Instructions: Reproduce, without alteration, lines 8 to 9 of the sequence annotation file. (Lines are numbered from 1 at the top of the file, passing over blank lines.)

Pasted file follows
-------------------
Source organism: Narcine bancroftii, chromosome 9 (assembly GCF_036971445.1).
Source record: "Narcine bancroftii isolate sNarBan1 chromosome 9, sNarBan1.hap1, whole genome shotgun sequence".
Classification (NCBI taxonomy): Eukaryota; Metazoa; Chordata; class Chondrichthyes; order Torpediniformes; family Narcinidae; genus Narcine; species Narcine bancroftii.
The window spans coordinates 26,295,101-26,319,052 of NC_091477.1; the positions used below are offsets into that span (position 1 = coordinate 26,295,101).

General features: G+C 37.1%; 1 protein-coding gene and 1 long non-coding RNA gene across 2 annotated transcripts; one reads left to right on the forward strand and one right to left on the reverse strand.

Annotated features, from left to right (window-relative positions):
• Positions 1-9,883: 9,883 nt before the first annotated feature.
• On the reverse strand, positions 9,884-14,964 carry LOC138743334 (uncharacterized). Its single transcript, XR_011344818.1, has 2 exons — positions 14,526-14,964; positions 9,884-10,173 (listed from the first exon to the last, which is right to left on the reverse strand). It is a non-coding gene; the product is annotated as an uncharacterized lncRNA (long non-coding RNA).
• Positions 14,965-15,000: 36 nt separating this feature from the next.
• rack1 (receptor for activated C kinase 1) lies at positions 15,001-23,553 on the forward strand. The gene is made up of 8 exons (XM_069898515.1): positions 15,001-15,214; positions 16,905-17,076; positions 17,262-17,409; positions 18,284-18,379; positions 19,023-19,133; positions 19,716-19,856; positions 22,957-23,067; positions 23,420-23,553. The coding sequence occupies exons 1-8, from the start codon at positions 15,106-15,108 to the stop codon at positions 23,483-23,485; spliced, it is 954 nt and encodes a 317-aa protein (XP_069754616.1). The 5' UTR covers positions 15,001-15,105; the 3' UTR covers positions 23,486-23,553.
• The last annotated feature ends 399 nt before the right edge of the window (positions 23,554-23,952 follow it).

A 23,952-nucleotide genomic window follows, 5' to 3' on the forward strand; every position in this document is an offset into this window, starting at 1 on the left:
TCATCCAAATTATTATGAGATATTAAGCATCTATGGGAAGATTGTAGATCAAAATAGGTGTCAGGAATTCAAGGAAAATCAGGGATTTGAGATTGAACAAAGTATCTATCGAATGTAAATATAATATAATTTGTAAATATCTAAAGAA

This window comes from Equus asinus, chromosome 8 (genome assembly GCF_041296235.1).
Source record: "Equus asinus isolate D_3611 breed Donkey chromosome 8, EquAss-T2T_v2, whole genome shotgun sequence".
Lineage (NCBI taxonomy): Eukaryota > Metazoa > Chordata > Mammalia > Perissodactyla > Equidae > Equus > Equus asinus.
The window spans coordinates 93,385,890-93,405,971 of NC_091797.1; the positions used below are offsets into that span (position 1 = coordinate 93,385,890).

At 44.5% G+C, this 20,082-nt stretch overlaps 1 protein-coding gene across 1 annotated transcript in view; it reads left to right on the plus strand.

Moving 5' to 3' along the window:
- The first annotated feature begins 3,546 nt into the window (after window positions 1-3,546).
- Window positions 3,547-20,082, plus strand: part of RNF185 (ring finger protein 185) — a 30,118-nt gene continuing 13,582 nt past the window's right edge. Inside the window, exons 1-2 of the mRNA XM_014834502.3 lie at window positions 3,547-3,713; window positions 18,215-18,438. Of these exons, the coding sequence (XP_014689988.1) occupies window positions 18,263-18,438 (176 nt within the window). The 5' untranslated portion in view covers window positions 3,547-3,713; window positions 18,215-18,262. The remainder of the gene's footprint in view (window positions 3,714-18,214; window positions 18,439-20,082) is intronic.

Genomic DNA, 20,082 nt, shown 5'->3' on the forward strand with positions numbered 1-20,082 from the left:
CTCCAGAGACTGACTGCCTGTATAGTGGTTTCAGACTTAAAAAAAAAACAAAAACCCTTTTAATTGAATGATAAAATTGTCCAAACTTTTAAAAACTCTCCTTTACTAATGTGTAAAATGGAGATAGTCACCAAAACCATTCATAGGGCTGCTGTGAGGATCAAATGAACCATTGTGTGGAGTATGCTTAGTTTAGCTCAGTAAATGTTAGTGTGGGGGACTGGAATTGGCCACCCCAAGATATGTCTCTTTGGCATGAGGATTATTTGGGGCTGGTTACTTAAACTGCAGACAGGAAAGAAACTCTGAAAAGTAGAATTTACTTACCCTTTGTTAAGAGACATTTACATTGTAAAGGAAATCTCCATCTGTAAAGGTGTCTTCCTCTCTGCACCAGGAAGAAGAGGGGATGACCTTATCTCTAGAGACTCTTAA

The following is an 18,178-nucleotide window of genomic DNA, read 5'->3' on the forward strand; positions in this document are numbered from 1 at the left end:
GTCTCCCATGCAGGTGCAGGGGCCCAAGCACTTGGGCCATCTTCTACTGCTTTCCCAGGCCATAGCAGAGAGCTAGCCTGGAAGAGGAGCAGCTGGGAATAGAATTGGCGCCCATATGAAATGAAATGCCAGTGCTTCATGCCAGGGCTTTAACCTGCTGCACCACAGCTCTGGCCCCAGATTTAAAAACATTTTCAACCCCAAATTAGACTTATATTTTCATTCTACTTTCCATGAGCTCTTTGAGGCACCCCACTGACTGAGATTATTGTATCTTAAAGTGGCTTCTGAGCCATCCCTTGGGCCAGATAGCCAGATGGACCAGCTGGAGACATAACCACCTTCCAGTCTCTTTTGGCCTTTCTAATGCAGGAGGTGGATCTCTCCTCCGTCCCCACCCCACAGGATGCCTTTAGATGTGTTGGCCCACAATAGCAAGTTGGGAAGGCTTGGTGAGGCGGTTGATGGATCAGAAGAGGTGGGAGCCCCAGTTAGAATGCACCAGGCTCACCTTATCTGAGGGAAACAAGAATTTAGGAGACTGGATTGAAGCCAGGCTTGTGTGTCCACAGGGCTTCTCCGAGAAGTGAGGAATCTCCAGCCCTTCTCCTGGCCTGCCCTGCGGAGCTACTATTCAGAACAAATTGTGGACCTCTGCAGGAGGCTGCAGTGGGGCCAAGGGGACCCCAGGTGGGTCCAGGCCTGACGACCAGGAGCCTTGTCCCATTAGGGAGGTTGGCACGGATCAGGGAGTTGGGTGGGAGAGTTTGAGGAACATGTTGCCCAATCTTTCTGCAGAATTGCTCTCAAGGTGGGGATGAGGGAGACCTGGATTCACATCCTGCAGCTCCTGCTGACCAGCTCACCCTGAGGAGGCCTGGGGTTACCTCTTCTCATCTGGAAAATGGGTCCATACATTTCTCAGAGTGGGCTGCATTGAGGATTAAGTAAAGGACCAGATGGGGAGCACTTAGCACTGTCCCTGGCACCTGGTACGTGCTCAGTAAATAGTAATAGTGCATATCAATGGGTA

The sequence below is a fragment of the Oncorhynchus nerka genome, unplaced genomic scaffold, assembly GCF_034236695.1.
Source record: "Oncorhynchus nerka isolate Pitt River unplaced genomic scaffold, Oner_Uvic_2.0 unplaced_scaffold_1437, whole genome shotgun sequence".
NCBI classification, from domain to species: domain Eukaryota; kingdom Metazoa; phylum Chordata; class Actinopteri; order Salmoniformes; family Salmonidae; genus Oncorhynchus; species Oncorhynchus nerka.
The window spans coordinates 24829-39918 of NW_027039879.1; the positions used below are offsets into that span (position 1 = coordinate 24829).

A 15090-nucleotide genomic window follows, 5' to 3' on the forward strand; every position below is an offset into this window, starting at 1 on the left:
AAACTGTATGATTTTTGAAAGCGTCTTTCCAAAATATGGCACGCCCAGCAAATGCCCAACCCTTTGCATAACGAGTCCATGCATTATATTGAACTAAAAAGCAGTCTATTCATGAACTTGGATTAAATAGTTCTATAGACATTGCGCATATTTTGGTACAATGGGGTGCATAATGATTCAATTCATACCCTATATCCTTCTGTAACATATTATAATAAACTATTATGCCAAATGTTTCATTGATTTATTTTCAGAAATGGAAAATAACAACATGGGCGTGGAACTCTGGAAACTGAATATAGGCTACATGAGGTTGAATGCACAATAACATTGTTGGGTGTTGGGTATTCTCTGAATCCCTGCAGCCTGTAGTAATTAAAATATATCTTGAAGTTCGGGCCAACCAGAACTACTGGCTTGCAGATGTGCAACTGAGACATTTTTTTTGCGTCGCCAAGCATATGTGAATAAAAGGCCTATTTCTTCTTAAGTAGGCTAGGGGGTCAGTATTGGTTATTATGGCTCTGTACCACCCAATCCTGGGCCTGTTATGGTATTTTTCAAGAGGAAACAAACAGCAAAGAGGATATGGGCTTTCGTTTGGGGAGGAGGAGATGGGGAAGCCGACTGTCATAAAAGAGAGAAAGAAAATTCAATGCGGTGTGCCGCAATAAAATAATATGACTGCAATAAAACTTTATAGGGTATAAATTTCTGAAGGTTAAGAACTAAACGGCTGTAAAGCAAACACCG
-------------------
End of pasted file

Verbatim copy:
• On the reverse strand, positions 9,884-14,964 carry LOC138743334 (uncharacterized). Its single transcript, XR_011344818.1, has 2 exons — positions 14,526-14,964; positions 9,884-10,173 (listed from the first exon to the last, which is right to left on the reverse strand). It is a non-coding gene; the product is annotated as an uncharacterized lncRNA (long non-coding RNA).
• Positions 14,965-15,000: 36 nt separating this feature from the next.